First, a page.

A Data Subject Access Request, known as a DSAR, is just a written request made by an employee to their employer for information. All employees are allowed to request certain information from their employer and you would usually expect to see a DSAR from an employee as part of a grievance, disciplinary or employment tribunal process.
The information that employees can request from their employers are in section 7 of the Data Protection Act 1998 (DPA). DSARs usually request:
- confirmation about whether any personal data is being processed about them;
- a description of the personal data, the reasons it is being processed, and whether it will be given to any other organisations or people;
- copies of information comprising the data; and
- details of the source of the data (where this is available).
Once an employer has received a DSAR from an employee, they must respond within 40 days of receipt. The employer can charge up to £10 for dealing with the DSAR but practically, responding to the DSAR will cost much more than that for the Human Resources team to process.
When responding to a DSAR, the Human Resources team should remember that their employee seeking access to his or her personal data is not required to justify or explain their request in any way. They should also carefully check whether the information requested falls within any of the exemptions.
Human Resources teams should be wary of dealing with DSARs which are made to obtain pre-action disclosure. Although it can be tempting to respond to an excessive DSAR arguing that it would be disproportionate to reply, a couple of cases (Ashley Judith Dawson-Damer and others v Taylor Wessing LLP and others (2015) and Gurieva v Community Safety Development Ltd (2016)) have highlighted:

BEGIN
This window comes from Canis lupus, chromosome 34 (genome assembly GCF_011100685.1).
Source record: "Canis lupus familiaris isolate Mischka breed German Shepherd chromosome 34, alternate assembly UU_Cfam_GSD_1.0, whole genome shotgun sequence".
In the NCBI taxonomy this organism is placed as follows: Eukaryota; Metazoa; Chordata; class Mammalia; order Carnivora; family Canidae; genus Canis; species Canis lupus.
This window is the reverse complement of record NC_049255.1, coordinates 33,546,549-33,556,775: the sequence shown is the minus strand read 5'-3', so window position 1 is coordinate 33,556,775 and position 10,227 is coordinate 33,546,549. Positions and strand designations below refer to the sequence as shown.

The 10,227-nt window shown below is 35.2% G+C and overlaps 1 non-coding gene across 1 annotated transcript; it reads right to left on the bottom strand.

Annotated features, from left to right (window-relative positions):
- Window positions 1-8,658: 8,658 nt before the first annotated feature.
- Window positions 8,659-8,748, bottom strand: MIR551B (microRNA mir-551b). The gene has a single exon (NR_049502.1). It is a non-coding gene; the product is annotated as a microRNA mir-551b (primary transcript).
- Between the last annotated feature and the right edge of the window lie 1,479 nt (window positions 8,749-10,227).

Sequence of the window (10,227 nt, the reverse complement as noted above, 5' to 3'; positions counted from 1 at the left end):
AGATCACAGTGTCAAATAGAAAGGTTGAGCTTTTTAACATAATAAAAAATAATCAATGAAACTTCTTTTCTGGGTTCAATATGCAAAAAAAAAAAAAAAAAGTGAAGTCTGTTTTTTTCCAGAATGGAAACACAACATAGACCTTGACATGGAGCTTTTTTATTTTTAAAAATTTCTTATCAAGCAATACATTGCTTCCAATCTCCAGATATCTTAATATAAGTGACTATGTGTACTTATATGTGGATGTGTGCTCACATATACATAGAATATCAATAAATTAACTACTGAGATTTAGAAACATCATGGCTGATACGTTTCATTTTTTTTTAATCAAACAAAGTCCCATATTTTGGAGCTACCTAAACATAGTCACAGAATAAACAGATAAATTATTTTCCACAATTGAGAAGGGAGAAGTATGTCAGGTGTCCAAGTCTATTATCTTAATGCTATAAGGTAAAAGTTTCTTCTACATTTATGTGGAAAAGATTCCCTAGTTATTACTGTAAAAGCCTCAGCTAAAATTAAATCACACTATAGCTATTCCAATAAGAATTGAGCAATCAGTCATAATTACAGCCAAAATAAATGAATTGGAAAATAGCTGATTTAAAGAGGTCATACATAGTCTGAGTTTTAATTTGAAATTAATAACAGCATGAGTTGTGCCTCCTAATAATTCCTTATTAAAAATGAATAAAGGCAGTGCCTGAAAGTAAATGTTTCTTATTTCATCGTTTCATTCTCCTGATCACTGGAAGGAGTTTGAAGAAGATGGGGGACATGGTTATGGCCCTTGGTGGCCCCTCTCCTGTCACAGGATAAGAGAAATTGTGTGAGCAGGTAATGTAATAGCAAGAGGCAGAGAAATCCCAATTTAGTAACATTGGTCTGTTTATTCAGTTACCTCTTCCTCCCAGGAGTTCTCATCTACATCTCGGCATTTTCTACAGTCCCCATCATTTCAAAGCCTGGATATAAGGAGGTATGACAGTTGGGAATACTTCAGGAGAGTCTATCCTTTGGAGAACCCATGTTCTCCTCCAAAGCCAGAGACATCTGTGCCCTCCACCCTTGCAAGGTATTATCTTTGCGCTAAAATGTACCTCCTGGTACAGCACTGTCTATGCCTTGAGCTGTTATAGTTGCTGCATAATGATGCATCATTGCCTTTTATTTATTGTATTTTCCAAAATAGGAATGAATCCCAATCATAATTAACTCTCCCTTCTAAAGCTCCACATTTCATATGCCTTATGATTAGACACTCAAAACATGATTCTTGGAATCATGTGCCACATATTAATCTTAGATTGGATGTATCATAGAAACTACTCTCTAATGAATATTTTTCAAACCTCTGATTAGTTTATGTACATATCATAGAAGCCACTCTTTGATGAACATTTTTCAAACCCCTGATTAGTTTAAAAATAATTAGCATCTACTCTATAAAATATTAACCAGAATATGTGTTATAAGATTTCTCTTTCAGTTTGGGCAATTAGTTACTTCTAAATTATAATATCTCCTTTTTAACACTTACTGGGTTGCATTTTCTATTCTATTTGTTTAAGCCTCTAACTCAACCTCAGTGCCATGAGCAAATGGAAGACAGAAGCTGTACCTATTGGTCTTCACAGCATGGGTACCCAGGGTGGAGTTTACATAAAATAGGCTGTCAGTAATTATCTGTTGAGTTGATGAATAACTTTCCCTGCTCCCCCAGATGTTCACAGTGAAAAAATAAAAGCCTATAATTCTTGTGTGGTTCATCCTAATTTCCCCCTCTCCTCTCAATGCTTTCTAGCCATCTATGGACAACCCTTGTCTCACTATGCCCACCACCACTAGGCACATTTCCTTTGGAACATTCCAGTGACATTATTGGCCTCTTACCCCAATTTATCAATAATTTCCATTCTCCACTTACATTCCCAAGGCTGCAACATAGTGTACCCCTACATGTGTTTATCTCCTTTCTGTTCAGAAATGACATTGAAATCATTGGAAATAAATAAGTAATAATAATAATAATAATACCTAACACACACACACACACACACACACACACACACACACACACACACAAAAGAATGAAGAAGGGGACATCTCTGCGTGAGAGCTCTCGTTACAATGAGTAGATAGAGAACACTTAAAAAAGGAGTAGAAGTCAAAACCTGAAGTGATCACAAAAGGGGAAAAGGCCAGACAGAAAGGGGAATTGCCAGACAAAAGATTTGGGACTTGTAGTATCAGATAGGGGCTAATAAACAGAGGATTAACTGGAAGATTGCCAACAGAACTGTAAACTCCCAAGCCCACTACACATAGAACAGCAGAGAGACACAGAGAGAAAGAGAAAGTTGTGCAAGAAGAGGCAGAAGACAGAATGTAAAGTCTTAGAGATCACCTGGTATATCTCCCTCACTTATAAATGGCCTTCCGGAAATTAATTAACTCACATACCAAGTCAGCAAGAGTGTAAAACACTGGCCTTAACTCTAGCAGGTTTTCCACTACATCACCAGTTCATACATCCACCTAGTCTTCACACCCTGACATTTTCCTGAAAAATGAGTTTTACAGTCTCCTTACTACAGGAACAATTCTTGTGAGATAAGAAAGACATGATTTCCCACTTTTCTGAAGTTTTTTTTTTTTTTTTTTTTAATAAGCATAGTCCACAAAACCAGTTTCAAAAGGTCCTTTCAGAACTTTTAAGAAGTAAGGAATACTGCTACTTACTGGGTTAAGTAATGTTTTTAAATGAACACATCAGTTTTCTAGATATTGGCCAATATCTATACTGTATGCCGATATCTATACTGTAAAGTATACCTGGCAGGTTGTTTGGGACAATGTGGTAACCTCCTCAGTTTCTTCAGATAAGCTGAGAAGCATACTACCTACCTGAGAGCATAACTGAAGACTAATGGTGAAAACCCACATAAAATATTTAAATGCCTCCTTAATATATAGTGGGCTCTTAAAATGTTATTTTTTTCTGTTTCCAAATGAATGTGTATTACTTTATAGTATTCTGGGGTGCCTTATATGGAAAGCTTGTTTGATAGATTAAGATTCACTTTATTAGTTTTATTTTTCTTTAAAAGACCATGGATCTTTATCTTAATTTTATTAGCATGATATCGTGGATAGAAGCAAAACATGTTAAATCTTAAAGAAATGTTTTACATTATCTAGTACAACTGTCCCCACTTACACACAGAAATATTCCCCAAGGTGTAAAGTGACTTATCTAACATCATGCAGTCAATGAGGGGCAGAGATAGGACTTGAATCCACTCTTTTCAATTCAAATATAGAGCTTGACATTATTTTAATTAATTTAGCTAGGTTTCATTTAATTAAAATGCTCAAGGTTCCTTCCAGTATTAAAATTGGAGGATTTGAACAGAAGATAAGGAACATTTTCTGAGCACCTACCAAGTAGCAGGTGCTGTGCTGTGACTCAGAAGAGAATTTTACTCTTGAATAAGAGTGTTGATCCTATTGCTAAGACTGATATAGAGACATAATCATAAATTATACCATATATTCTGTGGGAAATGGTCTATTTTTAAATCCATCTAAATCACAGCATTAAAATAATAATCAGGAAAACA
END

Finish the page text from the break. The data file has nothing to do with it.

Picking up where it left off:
- That it is a high hurdle to clear to show that a request is not proportionate
- That there is a real difficulty in convincing the Information Commissioner’s Office and the courts that DSARs should be dismissed as an ‘abuse of process’
- That just because an employer is taking advice from a solicitor, this does not necessarily mean that the employer can apply the legal professional privilege exemption to all of the data held about the employee to prevent disclosure.
Changes Are Coming
From 25 May 2018, the General Data Protection Regulation, known as the GDPR, will apply in the UK, irrespective of Brexit.
The GDPR contains a new framework which applies to ‘controllers’ and ‘processors’. It will affect most employers who are currently subject to the DPA. The key changes for employers are as follows:
- The timeframe for responding to a DSAR will be reduced from 40 days to one month. Most employees won’t have to pay a fee as part of their DSAR, unless the request is “manifestly excessive”;
- Employers will need to comply with new limits on ‘profiling’ their employees. This relates to computer data on many of their preferences, behaviour and performance.
- Employers may need to carry out changes to their data protection compliance which could include appointing a Data Protection Officer, also known as a DPO;
- Employers will need to notify the ICO (and any other relevant bodies) of a data breach that will cause the employee affected some form of damage, within 72 hours;
- If an employer carries out a criminal conviction check before hiring a new employee, there will be a new piece of legislation enacted to deal with this ‘sensitive personal data’.
If you need help to respond to a Data Subject Access Request or you need to know what constitutes ‘personal data’ within the meaning of the Data Protection Act, we can help. We can also make sure that you comply with the Freedom of Information legislation.
Call us on 0117 926 4121 or make a free online enquiry now.